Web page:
Onomatopoeia

These recommended books will inspire your kids to make some noise in their own writing.

Tiny Little Fly.  Michael Rosen.  Candlewick, 2010.
Great Big Elephant, Great Big Hippo and Great Big Tiger try to capture Tiny Little Fly with a Tramp! Crush! Roll! Squash!  This would be fun to pair with “Old Black Fly” and “The Very Grouchy Ladybug.”  The large, rustic pencil and gouache artwork in warm savanna colors make this perfect for large group sharing.  Picture Book.

All the Water in the World.  George Ella Lyon and Katherine Tillotson.  Atheneum, 2011.
A feast for the eyes and ears, this noisy and lyrical introduction to the water cycle begs to be read aloud.  Thirsty air licks it from lakes, sips it from ponds, guzzles it from oceans…  The beautiful illustrations are digital, but look like paper and paint collage.  Picture Book.
Read-aloud K-2nd grade

Bob.  Tracey Campbell Pearson.  Farrar, Straus and Giroux, 2002.
In his search to find someone who can teach him how to crow, Bob, the rooster learns to make many animals sounds.  It’s not until a fox threatens the hen house one night that Bob finally finds his cock-a-doodle-do.  Picture Book.

Can You Growl Like a Bear? John Butler.  Peachtree, 2007.
Rhyming text asks children to repeat the sounds of various animals.  Picture Book.

Click, Clack, Moo : Cows that Type.  Doreen Cronin.  Simon & Schuster, 2000.
Farmer Brown’s cows use a typewriter to demand electric blankets for the chickens.
The chickens stop laying eggs when he refuses.  As things get out of hand, the ducks (who also like to type) bring the skill of negotiation to solve the problem.  Picture Book.

Dear Fish.  Chris Gall.  Little Brown, 2006.
Responding to an invitation from a boy in a bottle thrown out to sea, a variety of sea animals show up in town.  Fans of Allsburg and Wiesner will love this.  Picture Book.

Double Trouble in Walla Walla.  Andrew Clements.  Millbrook Press, 1997.
Lulu, the principal, school nurse and teacher are infected by a” wobble wobble word warp”.  Much “flip-flop chitter chatter” ensues.  Lots of hyphenated words and nonsense rhymes.  Fun to read-aloud.  Picture Book.

Five Green and Speckled Frogs. Priscilla Burris.  Scholastic, 2003
“Five green and speckled frogs…/ sat on a speckled log,/ eating some most delicious bugs.”  Picture Book.

I Stink! Kate McMullan.  HarperCollins, 2002.
A city garbage truck describes it’s rounds and collects an alphabet of garbage.
Loud and fun to read-aloud!  Picture Book.

I’m Bad Kate McMullan.   HarperCollins, 2008.
A hungry Tyrannosaurus confronts many obstacles in his search for food.  Picture Book.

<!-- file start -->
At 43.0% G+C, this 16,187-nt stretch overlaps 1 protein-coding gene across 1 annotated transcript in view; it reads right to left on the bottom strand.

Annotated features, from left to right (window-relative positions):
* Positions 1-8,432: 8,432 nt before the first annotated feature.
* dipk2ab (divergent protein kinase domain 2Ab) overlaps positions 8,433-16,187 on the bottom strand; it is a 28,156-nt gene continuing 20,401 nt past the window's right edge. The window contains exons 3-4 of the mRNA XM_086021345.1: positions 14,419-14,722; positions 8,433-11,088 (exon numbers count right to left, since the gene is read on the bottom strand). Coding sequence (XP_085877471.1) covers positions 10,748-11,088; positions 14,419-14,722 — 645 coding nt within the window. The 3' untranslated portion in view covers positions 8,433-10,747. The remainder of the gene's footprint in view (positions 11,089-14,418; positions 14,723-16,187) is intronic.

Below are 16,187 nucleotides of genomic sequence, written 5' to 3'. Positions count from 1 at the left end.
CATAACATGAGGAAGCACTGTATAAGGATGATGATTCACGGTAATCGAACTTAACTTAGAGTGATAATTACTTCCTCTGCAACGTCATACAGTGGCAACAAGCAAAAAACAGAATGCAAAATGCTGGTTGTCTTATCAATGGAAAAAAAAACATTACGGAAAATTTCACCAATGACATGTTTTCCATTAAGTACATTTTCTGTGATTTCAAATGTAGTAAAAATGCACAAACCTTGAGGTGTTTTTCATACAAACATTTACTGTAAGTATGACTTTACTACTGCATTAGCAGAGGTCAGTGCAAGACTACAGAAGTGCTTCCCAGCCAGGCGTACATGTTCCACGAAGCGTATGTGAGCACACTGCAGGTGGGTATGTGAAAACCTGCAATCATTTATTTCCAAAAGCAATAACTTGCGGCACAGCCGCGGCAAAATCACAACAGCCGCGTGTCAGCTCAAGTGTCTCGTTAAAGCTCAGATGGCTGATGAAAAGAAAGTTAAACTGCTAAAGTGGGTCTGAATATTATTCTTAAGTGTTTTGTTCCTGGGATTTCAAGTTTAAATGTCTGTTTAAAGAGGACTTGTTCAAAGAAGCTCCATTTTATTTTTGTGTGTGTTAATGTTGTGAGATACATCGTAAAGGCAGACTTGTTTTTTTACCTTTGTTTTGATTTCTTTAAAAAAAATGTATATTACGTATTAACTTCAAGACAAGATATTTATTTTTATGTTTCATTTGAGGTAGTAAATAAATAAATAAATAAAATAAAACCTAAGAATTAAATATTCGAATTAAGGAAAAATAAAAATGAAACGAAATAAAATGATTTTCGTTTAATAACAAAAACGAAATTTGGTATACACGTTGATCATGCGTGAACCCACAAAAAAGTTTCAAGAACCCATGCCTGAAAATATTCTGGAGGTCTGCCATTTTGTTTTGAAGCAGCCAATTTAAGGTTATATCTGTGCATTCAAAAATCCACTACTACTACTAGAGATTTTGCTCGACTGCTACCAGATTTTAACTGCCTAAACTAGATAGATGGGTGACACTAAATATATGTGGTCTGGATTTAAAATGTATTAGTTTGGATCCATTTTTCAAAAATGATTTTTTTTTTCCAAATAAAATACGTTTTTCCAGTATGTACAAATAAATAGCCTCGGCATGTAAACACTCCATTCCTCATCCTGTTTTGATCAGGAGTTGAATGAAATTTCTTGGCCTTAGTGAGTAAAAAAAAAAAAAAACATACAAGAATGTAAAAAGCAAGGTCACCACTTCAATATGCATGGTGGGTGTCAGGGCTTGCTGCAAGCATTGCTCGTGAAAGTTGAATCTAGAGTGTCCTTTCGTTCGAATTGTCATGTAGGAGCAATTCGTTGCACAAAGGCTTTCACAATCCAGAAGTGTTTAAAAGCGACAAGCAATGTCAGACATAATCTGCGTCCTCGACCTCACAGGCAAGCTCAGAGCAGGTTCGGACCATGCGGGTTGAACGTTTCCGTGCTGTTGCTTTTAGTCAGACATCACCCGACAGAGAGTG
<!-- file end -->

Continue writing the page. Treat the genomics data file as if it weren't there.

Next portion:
I’m Dirty. Kate McMullan.  HarperColins, 2006.
A backhoe loves getting dirty and describes the various stuff he moves.  Picture Book.

In the Tall, Tall Grass. Denise Fleming.  Holt, 1991.
A young boy watches creatures sin the grass from lunch time until nightfall.  The caterpillar crunches and munches, bees hum, moles scratch, etc.  Beautiful handmade paper collage art–Fleming’s signature.  Picture Book.

Ker-splash!  George O’Conner.  Simon & Schuster, 2005.
Three kids on the beach pretend they are superheroes.  Lots of comic book style FA-ZOOM! action.  Picture Book.

The Little Old Lady Who Was Not Afraid of Anything. Linda Williams.  HarperCollins, 1986.
Walking through the woods, a little old lady is confronted by shoes, pants, shirt, gloves a hat and a huge jack-o-lantern, with their own sound effects: clomp, clomp, wiggle, wiggle, shake, shake.  Picture Book.

Little Red Cowboy Hat. Susan Lowell.  Holt, 2000.
A southwestern Little Red Riding Hood, where little red rides a pony to grandma’s house.  Picture Book.

Muncha! Muncha! Muncha!Candace Fleming.  Atheneum, 2002.
Mr. McGreely finally has his dream garden only to find that some clever rabbits threaten to ruin it.  Rich with onomatopoeia.  Picture Book.

Push Button.  Aliki.  Greenwillow, 2010.
It is amazing how much technology a pre-schooler has access too.  It seems like a great thing until his finger becomes sore.  He searches out other fun things to do with his including looking at books.  Picture Book.
Read-aloud K-2nd grade

The Rain Stomper.  Addie Boswell.  Marshall Cavendish, 2008.
Nothing can ruin a neighborhood parade like a rainstorm.  Jazmin makes the best of the situation by stomping and shouting to drive the rain away.  Realistic illustrations and lots of figurative language make this a great read-aloud.  Picture Book.

Slop Goes the Soup : A Noisy Warthog Book.  Pamela Duncan Edwards.  Hyperion, 2001.
Two warthogs preparing a dinner party have a humorous chain reaction of accidents, beginning with a sneeze.  Back page defines onomatopoeia and makes suggestions for creating your own.  Picture Book.

Snow Sounds : An Onomatopoeic Story. David Johnson.  Houghton Mifflin, 2006.
The only words in this beautifully illustrated book are the warm sounds inside a sleeping house and the sounds of shovels and snow removal equipment as a boy wakes up and prepares for going to school.  Picture Book.

When Papa Snores. Melinda Long.  Simon & Shuster, 2000.
A girl’s grandparents snore with increasing intensity and loudness.  Onomatopoeia on every page.  Picture Book.

Who’s in Rabbit’s House? : A Masai Tale. Verna Aardema.  Dial, 1979.
Someone is in Rabbit’s house and won’t let her in. A frog is called on to get the animal out of the house after other animals have failed.   A classic.  Picture Book.

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One Reply to Onomatopoeia

  1. Tiny Little Fly is adored by my 21 month old grandson. The pictures fascinate him, as well as the sounds and repeating of “I”m going to get that fly.”

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